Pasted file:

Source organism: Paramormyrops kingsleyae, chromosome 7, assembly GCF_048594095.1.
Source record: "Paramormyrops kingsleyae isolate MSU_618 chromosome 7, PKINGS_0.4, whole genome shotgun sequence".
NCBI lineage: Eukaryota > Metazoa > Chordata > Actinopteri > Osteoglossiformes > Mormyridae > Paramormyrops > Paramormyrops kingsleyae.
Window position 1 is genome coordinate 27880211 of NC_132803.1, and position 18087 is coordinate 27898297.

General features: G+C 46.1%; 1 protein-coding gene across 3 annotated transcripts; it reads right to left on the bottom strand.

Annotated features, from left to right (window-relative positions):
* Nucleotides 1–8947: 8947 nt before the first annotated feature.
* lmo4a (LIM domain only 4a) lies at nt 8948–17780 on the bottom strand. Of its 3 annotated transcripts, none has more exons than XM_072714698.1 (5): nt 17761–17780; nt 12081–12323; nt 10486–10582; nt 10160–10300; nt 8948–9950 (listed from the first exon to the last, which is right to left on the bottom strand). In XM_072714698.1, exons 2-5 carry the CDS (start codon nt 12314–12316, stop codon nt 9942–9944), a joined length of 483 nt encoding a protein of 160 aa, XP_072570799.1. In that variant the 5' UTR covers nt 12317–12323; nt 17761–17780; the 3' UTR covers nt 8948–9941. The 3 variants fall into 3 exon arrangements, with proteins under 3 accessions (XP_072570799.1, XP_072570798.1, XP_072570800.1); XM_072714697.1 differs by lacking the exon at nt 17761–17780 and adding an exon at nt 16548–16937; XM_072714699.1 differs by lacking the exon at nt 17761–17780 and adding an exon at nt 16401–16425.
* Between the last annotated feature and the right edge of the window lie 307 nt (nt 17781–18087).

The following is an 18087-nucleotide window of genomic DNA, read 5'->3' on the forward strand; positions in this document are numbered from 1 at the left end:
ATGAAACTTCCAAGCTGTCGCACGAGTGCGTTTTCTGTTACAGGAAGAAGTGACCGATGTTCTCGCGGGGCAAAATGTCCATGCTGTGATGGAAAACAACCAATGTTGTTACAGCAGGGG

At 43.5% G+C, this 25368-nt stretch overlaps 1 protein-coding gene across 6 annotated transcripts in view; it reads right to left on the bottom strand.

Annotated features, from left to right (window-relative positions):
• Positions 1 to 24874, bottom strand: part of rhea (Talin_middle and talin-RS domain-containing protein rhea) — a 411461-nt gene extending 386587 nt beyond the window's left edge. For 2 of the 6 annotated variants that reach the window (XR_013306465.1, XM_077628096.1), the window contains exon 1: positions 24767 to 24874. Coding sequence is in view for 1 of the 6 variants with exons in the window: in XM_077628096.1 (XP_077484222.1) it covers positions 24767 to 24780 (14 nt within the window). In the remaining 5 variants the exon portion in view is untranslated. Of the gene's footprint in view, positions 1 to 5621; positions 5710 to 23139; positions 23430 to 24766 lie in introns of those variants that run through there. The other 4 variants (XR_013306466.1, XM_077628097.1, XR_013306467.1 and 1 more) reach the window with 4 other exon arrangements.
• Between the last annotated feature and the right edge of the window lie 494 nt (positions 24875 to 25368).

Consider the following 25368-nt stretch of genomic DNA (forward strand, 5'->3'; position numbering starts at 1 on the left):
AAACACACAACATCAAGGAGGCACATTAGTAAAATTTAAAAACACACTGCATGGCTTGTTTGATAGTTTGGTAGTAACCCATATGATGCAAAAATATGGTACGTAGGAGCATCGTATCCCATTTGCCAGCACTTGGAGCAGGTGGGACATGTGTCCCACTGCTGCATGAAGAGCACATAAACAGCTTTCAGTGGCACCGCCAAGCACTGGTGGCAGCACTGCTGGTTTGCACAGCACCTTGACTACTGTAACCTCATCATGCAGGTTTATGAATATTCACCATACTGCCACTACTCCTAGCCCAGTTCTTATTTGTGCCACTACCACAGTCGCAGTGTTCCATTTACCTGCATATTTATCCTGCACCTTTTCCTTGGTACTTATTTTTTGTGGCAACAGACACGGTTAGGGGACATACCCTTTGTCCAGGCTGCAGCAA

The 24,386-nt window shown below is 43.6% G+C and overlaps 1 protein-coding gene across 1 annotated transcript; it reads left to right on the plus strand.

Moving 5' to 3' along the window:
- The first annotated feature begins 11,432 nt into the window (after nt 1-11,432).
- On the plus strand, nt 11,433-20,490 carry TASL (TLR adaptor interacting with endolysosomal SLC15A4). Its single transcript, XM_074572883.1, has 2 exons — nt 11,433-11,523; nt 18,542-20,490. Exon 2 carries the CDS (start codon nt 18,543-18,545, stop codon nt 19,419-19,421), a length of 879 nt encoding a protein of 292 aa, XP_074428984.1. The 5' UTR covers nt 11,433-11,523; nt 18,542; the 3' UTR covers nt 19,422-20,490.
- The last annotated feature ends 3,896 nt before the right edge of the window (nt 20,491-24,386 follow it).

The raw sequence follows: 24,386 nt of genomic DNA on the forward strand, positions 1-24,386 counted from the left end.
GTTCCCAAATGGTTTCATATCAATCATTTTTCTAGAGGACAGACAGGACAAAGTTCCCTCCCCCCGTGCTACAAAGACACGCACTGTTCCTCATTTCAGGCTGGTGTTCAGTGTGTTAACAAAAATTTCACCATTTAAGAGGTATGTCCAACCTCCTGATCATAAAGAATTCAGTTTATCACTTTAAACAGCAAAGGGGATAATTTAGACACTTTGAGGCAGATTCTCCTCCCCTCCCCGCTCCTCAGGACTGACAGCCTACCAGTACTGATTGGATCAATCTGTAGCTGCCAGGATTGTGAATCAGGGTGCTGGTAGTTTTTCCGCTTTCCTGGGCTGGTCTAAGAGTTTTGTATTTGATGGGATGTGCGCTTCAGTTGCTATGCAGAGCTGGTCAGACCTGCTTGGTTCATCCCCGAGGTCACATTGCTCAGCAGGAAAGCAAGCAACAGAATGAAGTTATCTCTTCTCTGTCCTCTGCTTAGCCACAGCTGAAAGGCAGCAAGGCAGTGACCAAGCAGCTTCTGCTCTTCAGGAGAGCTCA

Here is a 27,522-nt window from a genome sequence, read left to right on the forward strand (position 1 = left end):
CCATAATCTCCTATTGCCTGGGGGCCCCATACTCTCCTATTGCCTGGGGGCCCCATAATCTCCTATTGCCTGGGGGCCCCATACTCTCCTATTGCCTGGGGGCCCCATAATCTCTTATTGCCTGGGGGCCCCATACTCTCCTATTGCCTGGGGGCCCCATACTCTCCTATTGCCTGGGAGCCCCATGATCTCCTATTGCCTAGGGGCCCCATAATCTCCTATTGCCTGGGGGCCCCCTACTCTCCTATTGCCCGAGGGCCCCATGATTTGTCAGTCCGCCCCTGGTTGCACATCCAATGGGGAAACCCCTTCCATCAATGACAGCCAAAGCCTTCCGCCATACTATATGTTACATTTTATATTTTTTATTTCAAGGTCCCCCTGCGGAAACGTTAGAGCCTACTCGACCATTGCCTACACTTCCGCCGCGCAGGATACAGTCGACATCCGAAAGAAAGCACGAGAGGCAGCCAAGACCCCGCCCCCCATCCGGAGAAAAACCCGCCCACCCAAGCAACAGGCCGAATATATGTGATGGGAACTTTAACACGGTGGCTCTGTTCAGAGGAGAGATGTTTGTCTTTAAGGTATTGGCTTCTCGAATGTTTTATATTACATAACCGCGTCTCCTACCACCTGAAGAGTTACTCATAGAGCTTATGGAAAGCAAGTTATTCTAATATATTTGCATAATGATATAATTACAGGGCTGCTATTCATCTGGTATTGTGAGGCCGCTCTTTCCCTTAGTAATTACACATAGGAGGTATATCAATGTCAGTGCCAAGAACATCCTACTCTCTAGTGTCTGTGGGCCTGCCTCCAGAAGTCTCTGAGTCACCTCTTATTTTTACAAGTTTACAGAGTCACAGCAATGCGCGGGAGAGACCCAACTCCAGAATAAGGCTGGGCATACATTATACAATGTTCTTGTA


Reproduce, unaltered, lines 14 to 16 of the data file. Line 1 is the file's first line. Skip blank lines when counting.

• Positions 1 to 24874, bottom strand: part of rhea (Talin_middle and talin-RS domain-containing protein rhea) — a 411461-nt gene extending 386587 nt beyond the window's left edge. For 2 of the 6 annotated variants that reach the window (XR_013306465.1, XM_077628096.1), the window contains exon 1: positions 24767 to 24874. Coding sequence is in view for 1 of the 6 variants with exons in the window: in XM_077628096.1 (XP_077484222.1) it covers positions 24767 to 24780 (14 nt within the window). In the remaining 5 variants the exon portion in view is untranslated. Of the gene's footprint in view, positions 1 to 5621; positions 5710 to 23139; positions 23430 to 24766 lie in introns of those variants that run through there. The other 4 variants (XR_013306466.1, XM_077628097.1, XR_013306467.1 and 1 more) reach the window with 4 other exon arrangements.
• Between the last annotated feature and the right edge of the window lie 494 nt (positions 24875 to 25368).

Consider the following 25368-nt stretch of genomic DNA (forward strand, 5'->3'; position numbering starts at 1 on the left):